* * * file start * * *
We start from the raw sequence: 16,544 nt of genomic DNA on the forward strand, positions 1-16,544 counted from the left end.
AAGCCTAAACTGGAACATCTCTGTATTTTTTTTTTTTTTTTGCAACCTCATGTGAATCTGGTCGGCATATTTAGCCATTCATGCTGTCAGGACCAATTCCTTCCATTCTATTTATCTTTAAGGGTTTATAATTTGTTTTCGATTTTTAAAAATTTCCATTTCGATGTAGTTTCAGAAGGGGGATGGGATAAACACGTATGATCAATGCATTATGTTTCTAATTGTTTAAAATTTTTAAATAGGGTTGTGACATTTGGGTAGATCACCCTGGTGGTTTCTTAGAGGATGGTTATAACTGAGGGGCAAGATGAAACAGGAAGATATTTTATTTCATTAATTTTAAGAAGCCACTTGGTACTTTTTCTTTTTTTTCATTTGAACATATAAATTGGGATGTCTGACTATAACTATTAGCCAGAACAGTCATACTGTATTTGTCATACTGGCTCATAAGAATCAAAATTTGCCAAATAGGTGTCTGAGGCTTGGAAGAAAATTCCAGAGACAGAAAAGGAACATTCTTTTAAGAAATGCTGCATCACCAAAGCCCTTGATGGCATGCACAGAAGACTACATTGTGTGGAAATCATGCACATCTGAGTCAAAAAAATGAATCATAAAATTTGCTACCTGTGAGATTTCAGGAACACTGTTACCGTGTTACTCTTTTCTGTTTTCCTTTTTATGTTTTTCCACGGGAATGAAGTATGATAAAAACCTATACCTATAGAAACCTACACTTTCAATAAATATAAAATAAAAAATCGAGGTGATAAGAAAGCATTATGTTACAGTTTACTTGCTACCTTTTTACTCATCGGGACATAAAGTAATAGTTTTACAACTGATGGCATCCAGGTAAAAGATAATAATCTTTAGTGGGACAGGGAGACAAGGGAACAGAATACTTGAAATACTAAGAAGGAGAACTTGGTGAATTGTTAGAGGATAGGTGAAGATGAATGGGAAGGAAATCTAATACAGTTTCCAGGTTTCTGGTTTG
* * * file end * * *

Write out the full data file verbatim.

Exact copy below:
We start from the raw sequence: 16,544 nt of genomic DNA on the forward strand, positions 1-16,544 counted from the left end.
AAGCCTAAACTGGAACATCTCTGTATTTTTTTTTTTTTTTTGCAACCTCATGTGAATCTGGTCGGCATATTTAGCCATTCATGCTGTCAGGACCAATTCCTTCCATTCTATTTATCTTTAAGGGTTTATAATTTGTTTTCGATTTTTAAAAATTTCCATTTCGATGTAGTTTCAGAAGGGGGATGGGATAAACACGTATGATCAATGCATTATGTTTCTAATTGTTTAAAATTTTTAAATAGGGTTGTGACATTTGGGTAGATCACCCTGGTGGTTTCTTAGAGGATGGTTATAACTGAGGGGCAAGATGAAACAGGAAGATATTTTATTTCATTAATTTTAAGAAGCCACTTGGTACTTTTTCTTTTTTTTCATTTGAACATATAAATTGGGATGTCTGACTATAACTATTAGCCAGAACAGTCATACTGTATTTGTCATACTGGCTCATAAGAATCAAAATTTGCCAAATAGGTGTCTGAGGCTTGGAAGAAAATTCCAGAGACAGAAAAGGAACATTCTTTTAAGAAATGCTGCATCACCAAAGCCCTTGATGGCATGCACAGAAGACTACATTGTGTGGAAATCATGCACATCTGAGTCAAAAAAATGAATCATAAAATTTGCTACCTGTGAGATTTCAGGAACACTGTTACCGTGTTACTCTTTTCTGTTTTCCTTTTTATGTTTTTCCACGGGAATGAAGTATGATAAAAACCTATACCTATAGAAACCTACACTTTCAATAAATATAAAATAAAAAATCGAGGTGATAAGAAAGCATTATGTTACAGTTTACTTGCTACCTTTTTACTCATCGGGACATAAAGTAATAGTTTTACAACTGATGGCATCCAGGTAAAAGATAATAATCTTTAGTGGGACAGGGAGACAAGGGAACAGAATACTTGAAATACTAAGAAGGAGAACTTGGTGAATTGTTAGAGGATAGGTGAAGATGAATGGGAAGGAAATCTAATACAGTTTCCAGGTTTCTGGTTTG